Tuesday, November 8, 2005

Smartbomb book reading & (ahem) the sky is falling!

There was a book reading at University bookstore in Bellevue tonight for Smartbomb by Heather Chaplin and Aaron Ruby. Ed Fries is one of the people covered in the book and was also there for the reading and Q&A. I figured I'd go because there might be some good conversation to be had and it's a ten minute drive from home.

First off, I envy those people that have photographic face/name memories. I met Ed Fries something like 6 or 8 months ago, pre-lasik, in a meeting for an hour, and he remembered my name. I was impressed. Anyhoo.

So, there was some interesting conversation about the (gag) 'arrival' of games into mainstream culture over the past few years, the rock star phenomena (two words, not capitalized), and other such things.

I asked why the book focused mainly on the past decade, and not on the earlier rise and fall(s) of the industry (arcade, 1st wave home console & computer, etc). They said they did discuss it a bit in the first chapter, but that that first wave didn't have the same kind of culture impact that games are having today. I thought they skirted the question, since that first wave definitely impacted pop culture. Anyone that has seen a tuxedo-clad Bond wandering between the Pacman and Galaxian machines in Never Say Never Again can tell you that! (Did people ever wear tuxedos and evening gowns to arcades? :-)

Then there was other conversation, and I bought a book to be polite and because I have an addiction to buying books.

On the way home, I was thinking more about the 'first era' thing. I'm sure I'm not the first to say it but I beleive there are a huge number of parallels between our industry today and the state of the industry at that time. e.g.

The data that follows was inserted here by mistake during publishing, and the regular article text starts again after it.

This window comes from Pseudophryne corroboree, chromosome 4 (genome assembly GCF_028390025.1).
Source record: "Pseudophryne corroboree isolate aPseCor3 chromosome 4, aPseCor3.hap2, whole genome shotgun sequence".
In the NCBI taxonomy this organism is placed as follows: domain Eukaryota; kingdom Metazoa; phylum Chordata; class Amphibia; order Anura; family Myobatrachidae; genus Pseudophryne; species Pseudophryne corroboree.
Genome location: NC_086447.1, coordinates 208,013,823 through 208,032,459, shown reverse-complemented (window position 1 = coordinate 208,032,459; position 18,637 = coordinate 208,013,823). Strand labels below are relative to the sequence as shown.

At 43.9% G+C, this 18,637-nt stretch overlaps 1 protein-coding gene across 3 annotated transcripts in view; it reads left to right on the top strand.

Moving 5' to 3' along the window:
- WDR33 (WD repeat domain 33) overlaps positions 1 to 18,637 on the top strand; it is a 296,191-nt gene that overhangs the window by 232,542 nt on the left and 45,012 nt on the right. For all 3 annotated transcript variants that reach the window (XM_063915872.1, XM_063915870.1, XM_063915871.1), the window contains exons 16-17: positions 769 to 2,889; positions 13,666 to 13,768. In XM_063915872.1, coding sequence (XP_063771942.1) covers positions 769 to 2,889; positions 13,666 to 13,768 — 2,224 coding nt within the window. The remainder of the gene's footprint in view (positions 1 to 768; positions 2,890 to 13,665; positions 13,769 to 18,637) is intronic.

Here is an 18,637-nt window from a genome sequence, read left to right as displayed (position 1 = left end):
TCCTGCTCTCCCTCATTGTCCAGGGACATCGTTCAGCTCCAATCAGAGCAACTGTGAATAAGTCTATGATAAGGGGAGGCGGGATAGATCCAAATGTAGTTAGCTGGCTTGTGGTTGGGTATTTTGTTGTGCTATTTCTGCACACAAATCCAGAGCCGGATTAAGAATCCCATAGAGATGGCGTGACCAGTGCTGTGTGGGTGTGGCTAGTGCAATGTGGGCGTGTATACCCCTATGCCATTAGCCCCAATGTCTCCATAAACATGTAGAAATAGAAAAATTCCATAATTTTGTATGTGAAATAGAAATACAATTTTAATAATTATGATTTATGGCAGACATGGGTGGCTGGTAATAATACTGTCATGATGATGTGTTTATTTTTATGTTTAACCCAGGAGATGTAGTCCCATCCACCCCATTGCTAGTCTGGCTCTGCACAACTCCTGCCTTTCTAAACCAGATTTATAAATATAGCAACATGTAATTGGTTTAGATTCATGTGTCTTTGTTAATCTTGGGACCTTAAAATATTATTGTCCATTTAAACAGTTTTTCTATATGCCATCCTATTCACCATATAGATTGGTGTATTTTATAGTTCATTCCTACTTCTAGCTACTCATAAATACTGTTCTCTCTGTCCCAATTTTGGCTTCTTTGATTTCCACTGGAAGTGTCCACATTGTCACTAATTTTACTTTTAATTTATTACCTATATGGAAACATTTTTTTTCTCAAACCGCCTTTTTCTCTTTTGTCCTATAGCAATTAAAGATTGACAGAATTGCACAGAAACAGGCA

• A variety of innovative games giving way to an abundance of clones within established mega-genres (then: Mortal combat clones, 2D scrolling shooters, racing games; today: FPS, RTS, 3D fighters...)
  • Consolidation lead to market dominance of a few major vendors (then: Namco, Taito, Williams on the HW front, today Sony & MS on the HW front; a similar then/now story for publishers)
  • Most importantly, and related to the first point: How many of you reading this ('cept for the young'uns) STOPPED going to arcades around that time? Now ask yourself this: Have you recently found yourself asking friends "played anything good lately?" and not getting encouraging answers? Are you staying home from the store? I know I am. Perhaps I'm the exception?

I'm not saying that I beleive another arcade-industry or early-console-industry style crash is on the horizon. I'm actually not a beleiver in the "innovation is dead" rant-du-jour that Costikiyan and co have made de rigeur as of late.

However, I do beleive there's risk there. I do think it's worth asking what happens if either this Xmas or next, people look at the games on their next-gen consoles and say "hmm... kinda looks the same. don't think I'll bother".

Again, I don't think the risk is high that this is going to happen. I *do* think, though, that like any risk, we should ask ourselves "...what if?"

1 comment:

Anonymous said...

i'm sorry you felt we 'skirted' the question. here's another answer--the fact is that there are plenty well-written and researched histories of the early gaming history. we were specifically not interested in doing a history but instead to describe the 'current' lay of the land. Thus, extensive analysis of the 'golden age, while informative and instructive to the current situation, was not really what we were trying to accomplish with Smartbomb.

That said, there is a great deal in the book about not only higgenbotham, russell, and bushnell but also about the tabletop gaming culture that came to have such a lasting influence on videogames.

Also, while you may find it a 'yawner' to claim that videogames have 'arrived', the fact is that even during the last five years the level of cultural penetration by videogames has grown exponentially. So, while we acknowledge your point about Bond, we really don't think that either the magnitude or nature of that impact is even comparable to what games are achieving only now.


Aaron Ruby